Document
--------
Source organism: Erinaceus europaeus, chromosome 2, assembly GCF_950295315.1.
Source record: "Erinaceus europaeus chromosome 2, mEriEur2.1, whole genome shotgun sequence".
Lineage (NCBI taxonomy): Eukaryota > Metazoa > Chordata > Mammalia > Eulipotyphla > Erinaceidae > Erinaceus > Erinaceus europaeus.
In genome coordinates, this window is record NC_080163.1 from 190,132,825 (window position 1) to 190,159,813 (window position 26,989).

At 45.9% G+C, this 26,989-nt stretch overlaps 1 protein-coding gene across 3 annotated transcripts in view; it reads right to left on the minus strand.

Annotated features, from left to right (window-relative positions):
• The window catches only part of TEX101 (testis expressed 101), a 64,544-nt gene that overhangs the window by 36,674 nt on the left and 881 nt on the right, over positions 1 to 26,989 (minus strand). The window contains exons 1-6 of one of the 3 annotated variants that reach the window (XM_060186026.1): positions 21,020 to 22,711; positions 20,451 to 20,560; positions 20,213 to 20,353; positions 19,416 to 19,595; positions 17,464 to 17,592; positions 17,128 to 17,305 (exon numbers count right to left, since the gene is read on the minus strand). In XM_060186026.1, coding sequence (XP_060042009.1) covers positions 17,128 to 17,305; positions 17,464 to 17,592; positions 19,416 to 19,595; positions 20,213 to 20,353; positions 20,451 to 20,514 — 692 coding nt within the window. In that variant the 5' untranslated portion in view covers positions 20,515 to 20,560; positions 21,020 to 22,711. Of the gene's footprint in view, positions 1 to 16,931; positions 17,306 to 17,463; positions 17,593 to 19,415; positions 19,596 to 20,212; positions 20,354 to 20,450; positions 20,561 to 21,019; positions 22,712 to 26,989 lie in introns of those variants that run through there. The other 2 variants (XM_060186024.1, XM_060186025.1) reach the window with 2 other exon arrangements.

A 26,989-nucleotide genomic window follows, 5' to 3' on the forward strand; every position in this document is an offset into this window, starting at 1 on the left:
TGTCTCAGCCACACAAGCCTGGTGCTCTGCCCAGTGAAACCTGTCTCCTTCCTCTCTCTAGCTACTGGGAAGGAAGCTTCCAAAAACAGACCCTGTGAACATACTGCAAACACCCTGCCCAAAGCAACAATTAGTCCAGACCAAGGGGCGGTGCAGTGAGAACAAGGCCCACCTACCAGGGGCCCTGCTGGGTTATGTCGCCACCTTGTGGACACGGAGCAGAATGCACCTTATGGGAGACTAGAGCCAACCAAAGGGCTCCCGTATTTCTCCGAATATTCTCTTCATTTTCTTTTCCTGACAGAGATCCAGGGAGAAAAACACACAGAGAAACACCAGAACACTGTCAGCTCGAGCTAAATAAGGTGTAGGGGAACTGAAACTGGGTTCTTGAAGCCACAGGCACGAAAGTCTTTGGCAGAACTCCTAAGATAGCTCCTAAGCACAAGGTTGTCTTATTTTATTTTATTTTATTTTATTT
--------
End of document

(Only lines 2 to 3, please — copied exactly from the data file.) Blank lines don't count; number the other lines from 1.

Source record: "Erinaceus europaeus chromosome 2, mEriEur2.1, whole genome shotgun sequence".
Lineage (NCBI taxonomy): Eukaryota > Metazoa > Chordata > Mammalia > Eulipotyphla > Erinaceidae > Erinaceus > Erinaceus europaeus.